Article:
There’s enough poetry here, in the music and in the artists’ descriptions of one another, to fill 10 movies. (Dylan on Ronnie Hawkins: “He looked like a shitkicker, but he spoke with the wisdom of a sage.”) So it’s a shame that the film gets bogged down in fictional gimmickry. There’s a tone-deaf cameo by Sharon Stone, who pretends to be a young Rolling Thunder groupie, and by Michael Murphy, who reprises his politician role from Robert Altman’s Tanner series, which is perhaps intended to complement another Altman cross-pollination: the presence of Ronee Blakely, who sang back-up on this tour and appeared in Nashville. Worst of all, Martin von Haselberg appears as the filmmaker who supposedly shot the footage we’re seeing, pointlessly obscuring the efforts of real people with a Euro-snob stereotype.
These sorts of satirical interludes are probably meant to further embody Dylan’s own discomfort with the import associated with his legacy (an import he never fails to profit from), and further muddy the film’s already ambiguous and diaphanous grasp of “reality.” But these themes have already been wrestled by Scorsese and the original cinematographers onto the screen. Dylan’s pranks can be tedious, as his astonishing Rolling Thunder performances require no window dressing. On stage, Dylan accesses the brutal, beautiful heart of America.
Director: Martin Scorsese Distributor: Netflix Running Time: 142 min Rating: TV-MA Year: 2019
Review: Tim Story’s Shaft Reboot Is a Weirdly Regressive Family Affair
Ultimately, the only truly retro thing about this weirdly reactionary potboiler is its politics.1
Director Tim Story’s Shaft certainly makes no effort to disguise its ignorance and prejudice, as it’s chockablock with racist stereotypes, sexist pseudo-wisdom, and tone-deaf jokes picking on gay and trans people. The screenplay by Kenya Barris and Alex Barnow even features a plot that bizarrely and nonsensically treats legitimate concerns about the F.B.I.’s Islamophobic practices as some ginned-up media sideshow. Where both Gordon Parks’s gritty 1971 original and John Singleton’s slick 2000 sequel injected a measure of social conscience into their respective tales of swaggering black men dishing out vigilante justice, this film is nothing more than a tired buddy-cop comedy in blaxploitation drag.
Samuel L. Jackson revives his role as the tough-talking ex-cop John Shaft from Singleton’s film, only now he’s teamed up with his estranged son, JJ (Jessie T. Usher), an M.I.T.-trained cybersecurity analyst for the F.B.I. who, after not having seen his father in nearly 25 years, suddenly reaches out to him for help in investigating the mysterious death of a childhood best friend, Karim (Avan Jogia). The two eventually join forces with JJ’s great uncle, the O.G. John Shaft Sr. (Richard Roundtree), completing a multi-generational family reunion.
Shaft likes guns and confrontation, while JJ prefers spycams and hacking, but despite their differences in approach, they work together effortlessly in torturing Mexican drug lords, prying into the nefarious dealings of a Muslim organization, and engaging in some indifferently directed shootouts that are scored to waka-chicka funk music in a desperate attempt to lend the film’s textureless visuals a semblance of ‘70s-ish stylistic vision. As for the jokes about the lothario Shaft and his nebbish offspring, they practically write themselves. Shaft thinks JJ’s Gap-slacks-and-coconut-water lifestyle means he’s gay, and so he interrogates his son about his love for the ladies, while JJ is offended by his dad’s regressive views, such as “Women want a man to be a man.” But as every joke is targeted at JJ’s awkwardness and effeminacy, the film simply gives license to Shaft’s anachronistic foibles.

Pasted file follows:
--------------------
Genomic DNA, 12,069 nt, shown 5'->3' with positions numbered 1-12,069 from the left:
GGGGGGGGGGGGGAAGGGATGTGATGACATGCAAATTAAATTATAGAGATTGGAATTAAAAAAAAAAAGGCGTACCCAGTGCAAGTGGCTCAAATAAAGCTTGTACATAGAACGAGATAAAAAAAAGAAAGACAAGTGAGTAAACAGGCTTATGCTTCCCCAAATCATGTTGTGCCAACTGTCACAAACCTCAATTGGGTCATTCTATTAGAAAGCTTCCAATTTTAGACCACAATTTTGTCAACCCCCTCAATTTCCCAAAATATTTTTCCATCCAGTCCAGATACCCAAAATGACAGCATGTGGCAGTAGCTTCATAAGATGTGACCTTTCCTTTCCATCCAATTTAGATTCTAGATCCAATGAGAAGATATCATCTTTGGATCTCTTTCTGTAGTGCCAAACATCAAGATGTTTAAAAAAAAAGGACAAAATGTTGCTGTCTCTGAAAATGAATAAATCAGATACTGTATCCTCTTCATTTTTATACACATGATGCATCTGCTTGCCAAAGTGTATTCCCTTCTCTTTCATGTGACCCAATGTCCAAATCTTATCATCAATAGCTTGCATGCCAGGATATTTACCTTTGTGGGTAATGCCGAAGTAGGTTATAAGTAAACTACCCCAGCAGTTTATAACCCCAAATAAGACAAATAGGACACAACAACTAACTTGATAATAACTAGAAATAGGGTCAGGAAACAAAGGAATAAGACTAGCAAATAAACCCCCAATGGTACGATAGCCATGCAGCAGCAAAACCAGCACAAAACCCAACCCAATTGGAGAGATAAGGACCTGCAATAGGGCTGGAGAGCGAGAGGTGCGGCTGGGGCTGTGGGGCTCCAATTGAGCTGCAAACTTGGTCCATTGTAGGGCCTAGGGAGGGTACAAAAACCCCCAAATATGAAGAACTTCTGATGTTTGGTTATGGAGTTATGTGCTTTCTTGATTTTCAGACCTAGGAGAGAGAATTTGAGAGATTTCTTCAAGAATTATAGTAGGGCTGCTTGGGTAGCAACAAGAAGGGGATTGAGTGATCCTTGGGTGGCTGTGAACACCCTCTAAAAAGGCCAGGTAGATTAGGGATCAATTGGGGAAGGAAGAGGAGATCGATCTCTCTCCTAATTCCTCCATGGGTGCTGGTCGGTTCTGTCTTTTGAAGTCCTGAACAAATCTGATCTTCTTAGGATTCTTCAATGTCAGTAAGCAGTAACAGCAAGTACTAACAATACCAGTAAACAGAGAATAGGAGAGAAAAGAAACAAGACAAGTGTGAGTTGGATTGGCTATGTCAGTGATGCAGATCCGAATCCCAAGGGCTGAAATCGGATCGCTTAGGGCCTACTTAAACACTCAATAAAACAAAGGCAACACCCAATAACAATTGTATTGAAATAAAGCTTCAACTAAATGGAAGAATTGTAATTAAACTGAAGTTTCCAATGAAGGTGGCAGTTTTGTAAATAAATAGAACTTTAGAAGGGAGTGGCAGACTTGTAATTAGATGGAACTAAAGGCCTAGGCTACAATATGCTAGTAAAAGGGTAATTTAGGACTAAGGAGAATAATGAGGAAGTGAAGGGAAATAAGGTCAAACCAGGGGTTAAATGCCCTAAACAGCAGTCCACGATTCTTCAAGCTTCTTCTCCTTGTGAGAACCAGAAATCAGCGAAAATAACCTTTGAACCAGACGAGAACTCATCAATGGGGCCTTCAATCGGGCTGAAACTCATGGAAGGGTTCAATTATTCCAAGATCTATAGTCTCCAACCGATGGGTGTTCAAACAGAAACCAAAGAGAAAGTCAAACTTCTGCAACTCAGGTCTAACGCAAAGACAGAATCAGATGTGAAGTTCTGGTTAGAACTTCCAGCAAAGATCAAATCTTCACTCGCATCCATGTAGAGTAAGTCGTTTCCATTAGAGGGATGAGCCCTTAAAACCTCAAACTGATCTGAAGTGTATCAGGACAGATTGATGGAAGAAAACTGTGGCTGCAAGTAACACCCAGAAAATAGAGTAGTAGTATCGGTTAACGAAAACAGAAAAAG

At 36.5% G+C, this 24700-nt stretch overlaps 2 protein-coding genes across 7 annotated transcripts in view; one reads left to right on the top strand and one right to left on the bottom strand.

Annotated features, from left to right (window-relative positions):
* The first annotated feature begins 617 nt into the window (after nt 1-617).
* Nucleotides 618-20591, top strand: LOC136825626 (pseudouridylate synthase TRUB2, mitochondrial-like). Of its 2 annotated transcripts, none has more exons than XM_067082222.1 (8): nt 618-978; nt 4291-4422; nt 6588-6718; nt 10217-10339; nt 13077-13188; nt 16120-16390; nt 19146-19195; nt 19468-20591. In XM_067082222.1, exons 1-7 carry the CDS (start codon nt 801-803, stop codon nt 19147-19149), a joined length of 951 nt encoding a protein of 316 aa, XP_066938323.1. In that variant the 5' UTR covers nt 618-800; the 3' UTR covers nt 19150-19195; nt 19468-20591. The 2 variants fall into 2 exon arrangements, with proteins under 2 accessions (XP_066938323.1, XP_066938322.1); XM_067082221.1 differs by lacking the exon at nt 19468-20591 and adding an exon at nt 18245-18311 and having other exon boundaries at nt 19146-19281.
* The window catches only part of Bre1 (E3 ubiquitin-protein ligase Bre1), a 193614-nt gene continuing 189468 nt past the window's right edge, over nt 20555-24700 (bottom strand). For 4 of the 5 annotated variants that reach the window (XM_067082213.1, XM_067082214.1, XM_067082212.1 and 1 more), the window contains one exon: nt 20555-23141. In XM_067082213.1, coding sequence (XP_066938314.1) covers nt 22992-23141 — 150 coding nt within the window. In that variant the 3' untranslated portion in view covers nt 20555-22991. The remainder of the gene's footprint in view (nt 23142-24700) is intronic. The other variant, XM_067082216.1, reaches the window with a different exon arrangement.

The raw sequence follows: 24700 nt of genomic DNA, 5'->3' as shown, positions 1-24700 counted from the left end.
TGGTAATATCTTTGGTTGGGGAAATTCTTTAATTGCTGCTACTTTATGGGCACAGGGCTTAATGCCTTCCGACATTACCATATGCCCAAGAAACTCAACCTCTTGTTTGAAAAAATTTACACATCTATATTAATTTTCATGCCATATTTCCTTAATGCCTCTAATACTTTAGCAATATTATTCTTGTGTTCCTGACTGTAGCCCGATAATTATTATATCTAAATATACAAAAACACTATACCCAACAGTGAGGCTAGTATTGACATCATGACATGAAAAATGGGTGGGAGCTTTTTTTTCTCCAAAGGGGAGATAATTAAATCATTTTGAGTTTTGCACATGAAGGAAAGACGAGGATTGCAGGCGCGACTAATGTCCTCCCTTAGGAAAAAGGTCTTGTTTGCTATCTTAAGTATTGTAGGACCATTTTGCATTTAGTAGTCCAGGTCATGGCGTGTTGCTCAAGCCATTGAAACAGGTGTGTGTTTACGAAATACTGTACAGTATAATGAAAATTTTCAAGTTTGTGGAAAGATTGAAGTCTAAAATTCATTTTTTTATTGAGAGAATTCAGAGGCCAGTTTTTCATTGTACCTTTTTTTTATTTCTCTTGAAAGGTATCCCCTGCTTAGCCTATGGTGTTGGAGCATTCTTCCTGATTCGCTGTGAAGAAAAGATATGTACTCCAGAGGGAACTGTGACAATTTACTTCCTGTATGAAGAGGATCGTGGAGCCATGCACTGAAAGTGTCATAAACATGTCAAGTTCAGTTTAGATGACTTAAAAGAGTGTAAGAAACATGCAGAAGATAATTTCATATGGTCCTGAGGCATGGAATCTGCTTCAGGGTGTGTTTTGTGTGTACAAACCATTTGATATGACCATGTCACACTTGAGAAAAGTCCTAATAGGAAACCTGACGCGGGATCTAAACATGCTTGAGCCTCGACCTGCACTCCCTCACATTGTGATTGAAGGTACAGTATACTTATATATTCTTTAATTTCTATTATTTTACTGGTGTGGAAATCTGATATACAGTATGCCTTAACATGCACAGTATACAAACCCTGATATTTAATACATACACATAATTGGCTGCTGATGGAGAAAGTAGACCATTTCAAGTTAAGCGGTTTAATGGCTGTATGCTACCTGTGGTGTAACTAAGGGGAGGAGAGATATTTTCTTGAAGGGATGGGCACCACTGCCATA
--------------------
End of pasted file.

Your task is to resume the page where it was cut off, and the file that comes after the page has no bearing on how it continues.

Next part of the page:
The film is strangely committed to proving Shaft right about everything. His use of violence and intimidation to get what he wants always works, as does his advice on women no matter how piggish it may be. Shaft avoids ever having to answer for the fact that he abandoned JJ as a baby, and, in a ridiculous narrative sleight of hand, the film even tries to absolve Jackson’s rogue-ish P.I. of any parental guilt by suggesting the man was always deeply motivated by the urge to protect his son. How? Because he sent condoms and porno mags to JJ on his birthdays.
Unsurprisingly, JJ eventually adopts the trappings of his forebears, walking around with a newfound swagger in in his family’s trademark turtleneck-and-leather-trench-coat combo. Story seems to think this transformation into a Shaft represents the ultimate in retro cool, but ultimately, the only truly retro thing about this weirdly reactionary potboiler is its politics.
Cast: Samuel L. Jackson, Jessie Usher, Richard Roundtree, Alexandra Shipp, Regina Hall, Avan Jogia, Method Man, Matt Lauria, Robbie Jones, Lauren Vélez Director: Tim Story Screenwriter: Kenya Barris, Alex Barnow Distributor: Warner Bros. Running Time: 111 min Rating: R Year: 2019
All 21 Pixar Movies, Ranked from Worst to Best
Upon the release of Pixar’s Toy Story 4, we’re counting down the animation studio’s 21 films, from worst to best.
Among the familiar elements on display throughout Josh Cooley’s Toy Story 4 is the abandoned and resentful toy as a villain who holds the heroes hostage, which easily invites comparison to Lee Unkrich’s brilliant Toy Story 3. It’s a comparison that doesn’t favor the new film, which isn’t as impactful in terms of story or image. Cooley’s direction is fluid, seamlessly interweaving the fun escapades and the earnest emotions, but it lacks the visual power of the prior film. There’s no equivalent to the moment in Toy Story 3 when, headed into a blazing incinerator, Woody and his friends silently grasp hands, taking comfort in one another as they face their ends head-on. On the occasion of the film’s release, join us in revisiting the Pixar canon, ranked from worst to best. Pat Brown